"Individuals and groups have strong political and societal views on this topic, and this program became a lightning rod for many of those views," the company's statement said. "As a result we did pull our advertising on this program. We believe it is best to respectfully defer to communities, individuals and groups to discuss and consider such issues of importance."
Lowes' actions have sparked outrage from, well, basically everyone who doesn't agree that all Muslims are terrorists. Senator Ted Lieu of Southern California has been particularly vocal in expressing his disapproval, going so far as to consider consider calling for a boycott of the store. The senator has also suggested that legislative action needs to be taken.
So what do you think? Was Lowe's justified in its actions? Is legislative action or a boycott needed?
If you want to read the SF Chronicle on Lowe's action, check out the link attached to this posts title.
Saturday, December 10, 2011
Friday, December 9, 2011
Perry, dressed as a good ol' country boy, stands in a pretty little patch of trees, staring earnestly into the camera. If he could just have kept his mouth shut, the image alone could have garnered him some much needed support. Instead, Perry decides to say that, "You know there's something wrong in this country when gays can serve openly in the military but our kids can't openly celebrate Christmas." He also uses the phrases "Obama's war on religion" and "liberal attacks on our religious heritage." Oh yeah, the ad is also titled "Strong." Wanna know why? Because faith is what is needed to make America "strong again."
Now, I personally thought the ad was a joke when I first saw it. But its not. I agree that the U.S. can be overly PC sometimes (like how Aragon High School in California faced controversy due to the religious connotation behind the Christmas tree is set up in its center court), but every statement made in this ad was incredibly offensive. There is a lot that I could say about why this ad makes me hate Perry, but I think the main reason is that every word he says is so very genuine. He truly believes in what is saying. Why else would he commit political suicide by using this ad?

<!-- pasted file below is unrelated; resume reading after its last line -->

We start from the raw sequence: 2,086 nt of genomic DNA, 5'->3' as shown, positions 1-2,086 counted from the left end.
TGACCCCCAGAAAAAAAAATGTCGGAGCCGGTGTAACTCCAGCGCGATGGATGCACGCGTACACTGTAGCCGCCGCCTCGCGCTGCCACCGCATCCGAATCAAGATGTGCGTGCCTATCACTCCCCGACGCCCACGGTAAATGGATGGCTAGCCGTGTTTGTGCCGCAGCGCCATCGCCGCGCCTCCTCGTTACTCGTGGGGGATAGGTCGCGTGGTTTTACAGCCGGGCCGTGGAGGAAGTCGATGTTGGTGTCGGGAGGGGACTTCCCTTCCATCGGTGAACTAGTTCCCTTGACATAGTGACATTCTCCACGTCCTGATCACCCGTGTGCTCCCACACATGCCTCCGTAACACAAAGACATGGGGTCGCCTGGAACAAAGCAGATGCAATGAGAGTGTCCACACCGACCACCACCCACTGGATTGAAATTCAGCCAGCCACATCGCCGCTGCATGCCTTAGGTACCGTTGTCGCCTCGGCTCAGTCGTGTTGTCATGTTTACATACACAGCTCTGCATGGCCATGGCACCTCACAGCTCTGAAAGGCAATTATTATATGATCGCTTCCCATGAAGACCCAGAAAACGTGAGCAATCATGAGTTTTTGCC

Do you agree that this ad could be his downfall?
I personally found the ad, and its message, "She didn't want to do it, but she couldn't say no," to be overly shocking. What do you think? Was the Liquor and Control Board within its right to repeal the ad?
Thursday, December 8, 2011
"Iran hacking into the drone is as likely as an Ayatollah standing on a mountain-top and using thought waves to bring it down," Lewis, a former Reagan administration official now with the Center for Strategic and International Studies, told Yahoo News by email Monday. "The most likely explanation is that it crashed on its own."
(Link to article: http://news.yahoo.com/blogs/envoy/cyber-experts-pentagon-skeptical-iran-brought-down-u-205358251.html;_ylt=AkExI0QkKcTCz_POW7RDd9_yWed_;_ylu=X3oDMTFkNWJ1MDBuBG1pdANCbG9nIEJvZHkEcG9zAzMEc2VjA01lZGlhQmxvZ0JvZHlBc3NlbWJseQ--;_ylg=X3oDMTNicWxwcnRmBGludGwDdXMEbGFuZwNlbi11cwRwc3RhaWQDYTAxYzU5YzAtMGQ2YS0zN2I0LTkxYjItOTc3OWFiOTdlYzQ3BHBzdGNhdANvcmlnaW5hbHN8dGhlZW52b3kEcHQDc3RvcnlwYWdlBHRlc3QD;_ylv=3#more-5901)
As embarrassing as it has been for the Pentagon to lose such a valuable piece of technology, they were further humiliated when Iran's Press TV broadcasted a tour of a very intact US spy drone. Iran, which has been complaining for a while that such drones are invasive and violate its sovereignty, now seems to be getting some revenge.
Here's a yahoo news article that give a more detailed description.
Wednesday, December 7, 2011
The question, which some have considered a dig at Mitt Romney, created controversy when it appeared on a sample ballot. The questioned concerned whether or not corporations qualify as people, as Romney has previously declared.